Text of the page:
The Unapologetic Mathematician

Mathematics for the interested outsider

The Differential Mean Value Theorem

Let’s say we’ve got a function f that’s continuous on the closed interval \left[a,b\right] and differentiable on (a,b). We don’t even assume the function is defined outside the interval, so we can’t really set up the limit for differentiability at the endpoints, but they don’t matter much in the end.

Anyhow, if we look at the graph of f we could just draw a straight line from the point (a,f(a)) to the point (b,f(b)). The graph itself wanders away from this line and back, but the line tells us that on average we’re moving from f(a) to f(b) at a certain rate — the slope of the line. Since this is an average behavior, sometimes we must be going faster and sometimes slower. The differential mean value theorem says that there’s at least one point where we’re going exactly that fast. Geometrically, this means that the tangent line will be parallel to the secant we drew between the endpoints. In formulas we say there is a point c\in(a,b) with f'(c)=\frac{f(b)-f(a)}{b-a}.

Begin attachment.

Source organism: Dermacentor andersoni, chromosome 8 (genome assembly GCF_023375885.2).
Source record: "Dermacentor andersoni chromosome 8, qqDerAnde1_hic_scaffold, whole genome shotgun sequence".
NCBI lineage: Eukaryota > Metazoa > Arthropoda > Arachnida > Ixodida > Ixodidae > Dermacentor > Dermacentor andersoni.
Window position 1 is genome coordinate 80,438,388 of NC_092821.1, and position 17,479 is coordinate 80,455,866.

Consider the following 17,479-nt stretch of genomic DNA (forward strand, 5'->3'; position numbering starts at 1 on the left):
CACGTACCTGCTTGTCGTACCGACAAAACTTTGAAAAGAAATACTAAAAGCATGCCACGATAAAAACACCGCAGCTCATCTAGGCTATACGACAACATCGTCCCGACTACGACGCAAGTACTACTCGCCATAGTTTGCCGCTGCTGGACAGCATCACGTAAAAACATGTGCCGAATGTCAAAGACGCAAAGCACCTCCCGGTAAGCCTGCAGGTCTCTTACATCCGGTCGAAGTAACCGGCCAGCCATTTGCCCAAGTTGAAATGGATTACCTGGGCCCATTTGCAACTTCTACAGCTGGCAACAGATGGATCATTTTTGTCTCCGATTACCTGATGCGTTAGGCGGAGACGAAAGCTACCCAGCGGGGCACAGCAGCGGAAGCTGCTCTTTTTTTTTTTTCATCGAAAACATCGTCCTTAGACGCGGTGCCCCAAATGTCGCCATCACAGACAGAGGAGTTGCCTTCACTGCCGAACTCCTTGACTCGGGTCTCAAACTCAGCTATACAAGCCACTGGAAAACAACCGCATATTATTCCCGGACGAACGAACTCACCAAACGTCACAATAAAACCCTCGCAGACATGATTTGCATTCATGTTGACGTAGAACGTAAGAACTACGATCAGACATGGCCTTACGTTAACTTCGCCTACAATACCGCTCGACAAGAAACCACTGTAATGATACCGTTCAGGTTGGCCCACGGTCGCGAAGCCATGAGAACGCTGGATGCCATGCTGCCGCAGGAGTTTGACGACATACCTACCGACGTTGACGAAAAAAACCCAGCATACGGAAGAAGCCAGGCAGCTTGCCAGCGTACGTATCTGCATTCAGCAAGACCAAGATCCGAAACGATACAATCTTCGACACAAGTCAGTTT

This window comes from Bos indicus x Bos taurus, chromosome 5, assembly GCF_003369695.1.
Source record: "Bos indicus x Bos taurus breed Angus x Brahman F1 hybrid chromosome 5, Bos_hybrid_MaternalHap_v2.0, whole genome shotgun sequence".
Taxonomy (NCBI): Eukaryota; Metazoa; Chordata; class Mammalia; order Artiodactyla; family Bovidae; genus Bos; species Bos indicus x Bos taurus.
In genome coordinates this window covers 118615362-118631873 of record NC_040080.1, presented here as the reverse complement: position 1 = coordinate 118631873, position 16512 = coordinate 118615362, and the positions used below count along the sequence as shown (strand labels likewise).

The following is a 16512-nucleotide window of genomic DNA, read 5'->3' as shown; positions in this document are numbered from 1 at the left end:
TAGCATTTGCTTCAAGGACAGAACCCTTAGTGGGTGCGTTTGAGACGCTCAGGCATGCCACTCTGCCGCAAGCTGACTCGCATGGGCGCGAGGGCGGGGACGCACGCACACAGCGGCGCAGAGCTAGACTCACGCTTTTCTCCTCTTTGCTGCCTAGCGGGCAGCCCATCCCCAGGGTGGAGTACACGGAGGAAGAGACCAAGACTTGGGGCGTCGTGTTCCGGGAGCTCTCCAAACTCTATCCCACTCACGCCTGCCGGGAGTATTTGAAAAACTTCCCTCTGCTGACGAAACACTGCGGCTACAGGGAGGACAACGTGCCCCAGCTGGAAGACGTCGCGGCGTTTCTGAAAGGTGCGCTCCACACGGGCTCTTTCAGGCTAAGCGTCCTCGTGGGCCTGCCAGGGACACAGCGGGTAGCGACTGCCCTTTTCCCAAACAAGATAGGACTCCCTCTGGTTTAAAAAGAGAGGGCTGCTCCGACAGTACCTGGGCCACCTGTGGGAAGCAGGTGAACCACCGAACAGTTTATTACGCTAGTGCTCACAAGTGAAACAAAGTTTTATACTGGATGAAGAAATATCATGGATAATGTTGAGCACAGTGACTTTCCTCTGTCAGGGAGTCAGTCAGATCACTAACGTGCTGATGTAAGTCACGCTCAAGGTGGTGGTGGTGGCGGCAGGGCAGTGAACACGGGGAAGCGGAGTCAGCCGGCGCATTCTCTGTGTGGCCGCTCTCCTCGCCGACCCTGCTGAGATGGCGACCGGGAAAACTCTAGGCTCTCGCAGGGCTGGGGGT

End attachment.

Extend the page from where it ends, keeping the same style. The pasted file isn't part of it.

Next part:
First let’s nail down a special case, called “Rolle’s theorem”. If f(a)=0=f(b), we’re asserting that there is some point c\in(a,b) with f'(c)=0. Since \left[a,b\right] is compact and f is continuous, the extreme value theorem tells us that f must take a maximum and a minimum. If these are both zero, then we’re looking at the constant function f(x)=0, and any point in the middle satisfies f'(c)=0. On the other hand, if either the maximum or minimum is nonzero, then we have a local extremum at a point c\in(a,b) where f is differentiable (since it’s differentiable all through the open interval). Now Fermat’s theorem tells us that f'(c)=0 since c is a local extremum! Thus Rolle’s theorem is proved.

Now for the general case. Start with the function f and build from it the function g(x)=f(x)-\frac{f(b)-f(a)}{b-a}(x-a)-f(a). On the graph, this corresponds to applying an “affine transformation” (which sends straight lines in the plane to other straight lines in the plane) to pull both f(a) and f(b) down to zero. In fact, it’s a straightforward calculation to see that g(a)=0=g(b). Thus Rolle’s theorem applies and we find a point c with g'(c)=0. But applying our laws of differentiation, we see that g'(c)=f'(c)-\frac{f(b)-f(a)}{b-a}. And so f'(c)=\frac{f(b)-f(a)}{b-a}, as desired.

January 22, 2008 Posted by | Analysis, Calculus | 22 Comments